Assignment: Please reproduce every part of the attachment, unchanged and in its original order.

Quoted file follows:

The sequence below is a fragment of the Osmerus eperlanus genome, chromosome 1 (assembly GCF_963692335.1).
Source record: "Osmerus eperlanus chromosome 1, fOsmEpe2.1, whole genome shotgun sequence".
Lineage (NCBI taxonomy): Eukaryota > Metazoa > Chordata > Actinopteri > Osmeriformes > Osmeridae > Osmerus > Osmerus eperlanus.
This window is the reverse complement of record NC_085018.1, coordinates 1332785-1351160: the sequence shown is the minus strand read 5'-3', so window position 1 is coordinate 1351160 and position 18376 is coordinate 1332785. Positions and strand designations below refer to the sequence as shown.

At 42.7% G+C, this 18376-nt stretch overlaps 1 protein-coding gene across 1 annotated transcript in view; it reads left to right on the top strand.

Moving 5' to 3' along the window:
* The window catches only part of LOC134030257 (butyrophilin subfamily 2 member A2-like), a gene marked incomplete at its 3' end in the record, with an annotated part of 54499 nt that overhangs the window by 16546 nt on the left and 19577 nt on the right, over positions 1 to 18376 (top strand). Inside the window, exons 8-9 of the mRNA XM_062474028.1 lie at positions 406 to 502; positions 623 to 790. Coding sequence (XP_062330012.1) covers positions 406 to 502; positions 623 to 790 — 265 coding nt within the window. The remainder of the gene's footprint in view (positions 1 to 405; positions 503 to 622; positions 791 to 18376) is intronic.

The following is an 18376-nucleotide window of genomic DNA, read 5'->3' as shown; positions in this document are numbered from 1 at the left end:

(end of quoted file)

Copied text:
The sequence below is a fragment of the Osmerus eperlanus genome, chromosome 1 (assembly GCF_963692335.1).
Source record: "Osmerus eperlanus chromosome 1, fOsmEpe2.1, whole genome shotgun sequence".
Lineage (NCBI taxonomy): Eukaryota > Metazoa > Chordata > Actinopteri > Osmeriformes > Osmeridae > Osmerus > Osmerus eperlanus.
This window is the reverse complement of record NC_085018.1, coordinates 1332785-1351160: the sequence shown is the minus strand read 5'-3', so window position 1 is coordinate 1351160 and position 18376 is coordinate 1332785. Positions and strand designations below refer to the sequence as shown.

At 42.7% G+C, this 18376-nt stretch overlaps 1 protein-coding gene across 1 annotated transcript in view; it reads left to right on the top strand.

Moving 5' to 3' along the window:
* The window catches only part of LOC134030257 (butyrophilin subfamily 2 member A2-like), a gene marked incomplete at its 3' end in the record, with an annotated part of 54499 nt that overhangs the window by 16546 nt on the left and 19577 nt on the right, over positions 1 to 18376 (top strand). Inside the window, exons 8-9 of the mRNA XM_062474028.1 lie at positions 406 to 502; positions 623 to 790. Coding sequence (XP_062330012.1) covers positions 406 to 502; positions 623 to 790 — 265 coding nt within the window. The remainder of the gene's footprint in view (positions 1 to 405; positions 503 to 622; positions 791 to 18376) is intronic.

The following is an 18376-nucleotide window of genomic DNA, read 5'->3' as shown; positions in this document are numbered from 1 at the left end: